Arizona State University has done numerous tests on the effects of HAIL on PV systems. The gear is subjected to wide range of mechanical, electrical, and environmental simulated testing. The modules are heated up, cooled down, soaked, pounded, shaken, beamed, zapped and subjected to accelerated aging. It is known as the biggest solar simulator in the world. On the glass encased units that have one-inch ice balls shot at them at speeds of up to 120 mph, as long as the modules frames don’t collapse or glass fragments don’t damage the cells they rarely translate as system killers.
Under standard test conditions they will withstand hail up to one inch in diameter, traveling at 50 miles per hour. In the Northern Hemisphere, the US has its arrays facing a southerly direction with a tilt average of 35 to 45 degrees. Most Hailstorms blow in from the north thus striking the other side of the roof, or fall straight down with a glancing blow off the face. It is rare that a soft ball size hail stone will hit your panel straight on with enough force to break the glass or damage it unless it knocks it off it’s support. In the case of areas of very large Hailstones it is recommended that they use thin-film (or amorphous) photovoltaic panels, which can take direct hits from rocks and giant hail with little effect. The best precaution is to have homeowners insurance in the case of any damage to your Panels.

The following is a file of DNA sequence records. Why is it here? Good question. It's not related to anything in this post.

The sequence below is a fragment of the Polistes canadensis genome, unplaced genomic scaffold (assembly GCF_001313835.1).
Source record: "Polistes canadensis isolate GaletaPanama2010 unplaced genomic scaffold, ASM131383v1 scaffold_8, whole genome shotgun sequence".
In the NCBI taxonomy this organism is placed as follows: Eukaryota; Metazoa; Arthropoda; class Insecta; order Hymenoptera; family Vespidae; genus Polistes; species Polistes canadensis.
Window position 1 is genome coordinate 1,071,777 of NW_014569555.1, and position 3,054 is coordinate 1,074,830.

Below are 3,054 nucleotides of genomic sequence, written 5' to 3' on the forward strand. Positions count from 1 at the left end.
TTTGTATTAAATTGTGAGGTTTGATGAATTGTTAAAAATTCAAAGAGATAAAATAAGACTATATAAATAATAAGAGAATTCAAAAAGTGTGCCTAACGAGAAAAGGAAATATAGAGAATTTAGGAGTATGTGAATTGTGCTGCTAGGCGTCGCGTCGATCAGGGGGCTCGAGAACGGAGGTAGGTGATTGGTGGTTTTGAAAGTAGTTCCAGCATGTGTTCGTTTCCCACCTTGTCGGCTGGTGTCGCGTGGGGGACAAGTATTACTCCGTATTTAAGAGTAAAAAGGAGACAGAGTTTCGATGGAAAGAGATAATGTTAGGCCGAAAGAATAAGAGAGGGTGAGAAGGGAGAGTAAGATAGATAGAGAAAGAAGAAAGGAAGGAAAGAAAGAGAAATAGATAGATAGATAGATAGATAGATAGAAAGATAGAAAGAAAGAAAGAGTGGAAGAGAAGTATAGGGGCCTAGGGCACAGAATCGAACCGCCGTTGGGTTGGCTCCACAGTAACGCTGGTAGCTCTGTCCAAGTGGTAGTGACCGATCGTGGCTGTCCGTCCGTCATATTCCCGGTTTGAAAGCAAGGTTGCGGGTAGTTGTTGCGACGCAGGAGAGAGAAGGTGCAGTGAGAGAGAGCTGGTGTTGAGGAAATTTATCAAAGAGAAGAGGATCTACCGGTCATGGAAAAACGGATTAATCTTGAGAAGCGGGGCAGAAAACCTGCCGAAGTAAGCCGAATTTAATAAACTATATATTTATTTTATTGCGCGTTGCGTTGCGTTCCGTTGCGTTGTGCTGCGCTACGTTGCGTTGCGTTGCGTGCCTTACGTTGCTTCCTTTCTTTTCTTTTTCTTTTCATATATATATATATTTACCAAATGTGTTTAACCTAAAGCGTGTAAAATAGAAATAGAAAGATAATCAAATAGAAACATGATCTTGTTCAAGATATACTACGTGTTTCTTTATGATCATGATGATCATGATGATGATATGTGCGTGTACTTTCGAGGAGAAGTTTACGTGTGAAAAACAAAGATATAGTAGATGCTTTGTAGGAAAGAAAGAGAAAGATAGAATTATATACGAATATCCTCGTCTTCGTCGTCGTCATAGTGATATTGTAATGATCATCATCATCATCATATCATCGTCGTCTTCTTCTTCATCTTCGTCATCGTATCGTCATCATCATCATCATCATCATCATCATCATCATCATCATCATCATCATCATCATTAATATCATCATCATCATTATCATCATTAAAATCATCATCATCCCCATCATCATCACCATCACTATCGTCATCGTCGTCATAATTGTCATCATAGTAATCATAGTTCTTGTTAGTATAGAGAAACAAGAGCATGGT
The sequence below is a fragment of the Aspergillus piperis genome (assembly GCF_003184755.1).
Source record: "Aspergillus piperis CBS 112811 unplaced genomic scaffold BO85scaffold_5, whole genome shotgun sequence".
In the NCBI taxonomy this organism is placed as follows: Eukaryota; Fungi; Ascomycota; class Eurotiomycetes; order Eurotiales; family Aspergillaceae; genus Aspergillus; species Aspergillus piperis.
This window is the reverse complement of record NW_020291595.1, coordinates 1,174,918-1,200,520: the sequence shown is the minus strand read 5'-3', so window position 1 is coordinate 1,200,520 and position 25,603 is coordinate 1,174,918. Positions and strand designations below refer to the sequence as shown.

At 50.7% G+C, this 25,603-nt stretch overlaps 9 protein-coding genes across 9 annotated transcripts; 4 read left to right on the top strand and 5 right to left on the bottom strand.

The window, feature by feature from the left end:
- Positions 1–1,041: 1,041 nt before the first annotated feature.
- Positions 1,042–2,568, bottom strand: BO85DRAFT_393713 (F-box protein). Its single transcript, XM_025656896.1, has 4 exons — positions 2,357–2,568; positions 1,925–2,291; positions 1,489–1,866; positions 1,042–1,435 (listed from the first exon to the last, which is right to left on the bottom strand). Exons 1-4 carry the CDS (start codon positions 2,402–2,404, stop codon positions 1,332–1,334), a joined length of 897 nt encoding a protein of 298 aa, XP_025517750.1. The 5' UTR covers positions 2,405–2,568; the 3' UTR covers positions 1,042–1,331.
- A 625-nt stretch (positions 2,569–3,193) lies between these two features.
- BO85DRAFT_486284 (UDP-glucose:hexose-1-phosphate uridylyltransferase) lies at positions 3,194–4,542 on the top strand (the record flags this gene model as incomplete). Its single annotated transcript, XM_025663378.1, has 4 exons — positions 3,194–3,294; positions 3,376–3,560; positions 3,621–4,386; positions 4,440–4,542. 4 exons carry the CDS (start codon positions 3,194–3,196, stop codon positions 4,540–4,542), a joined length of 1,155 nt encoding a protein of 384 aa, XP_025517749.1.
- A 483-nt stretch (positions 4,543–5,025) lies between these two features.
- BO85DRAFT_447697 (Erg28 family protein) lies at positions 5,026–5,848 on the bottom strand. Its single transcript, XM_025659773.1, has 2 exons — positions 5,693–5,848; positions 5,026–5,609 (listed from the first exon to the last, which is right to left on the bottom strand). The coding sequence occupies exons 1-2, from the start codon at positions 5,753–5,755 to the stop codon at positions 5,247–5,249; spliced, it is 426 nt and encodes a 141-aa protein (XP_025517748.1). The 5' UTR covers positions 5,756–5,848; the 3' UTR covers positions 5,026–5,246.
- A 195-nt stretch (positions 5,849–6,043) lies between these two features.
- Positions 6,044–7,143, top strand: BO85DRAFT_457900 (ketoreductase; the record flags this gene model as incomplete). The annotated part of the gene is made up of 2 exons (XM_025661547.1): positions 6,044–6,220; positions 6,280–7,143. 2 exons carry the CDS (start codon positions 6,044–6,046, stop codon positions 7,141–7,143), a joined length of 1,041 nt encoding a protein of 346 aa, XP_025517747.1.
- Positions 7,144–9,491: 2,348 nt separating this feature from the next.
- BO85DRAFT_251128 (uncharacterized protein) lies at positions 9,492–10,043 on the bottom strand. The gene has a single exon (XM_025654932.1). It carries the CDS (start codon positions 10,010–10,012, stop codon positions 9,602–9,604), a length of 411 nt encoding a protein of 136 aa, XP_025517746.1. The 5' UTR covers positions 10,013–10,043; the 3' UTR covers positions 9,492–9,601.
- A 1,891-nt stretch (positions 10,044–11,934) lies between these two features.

Enerize Corporation has developed a very transparent polymeric coating that can be formed with a relief or “crinkle coat” surface morphology more efficiently captures Photons over a wider angle of incidence. The polymers have a lower reflectance compared to glass. This material will also be much better suited to adverse conditions such as hail and moisture intrusion.
The one thing that seems to reduce the life of the current class encased panels the most is high heat and moisture, or humidity combination over time.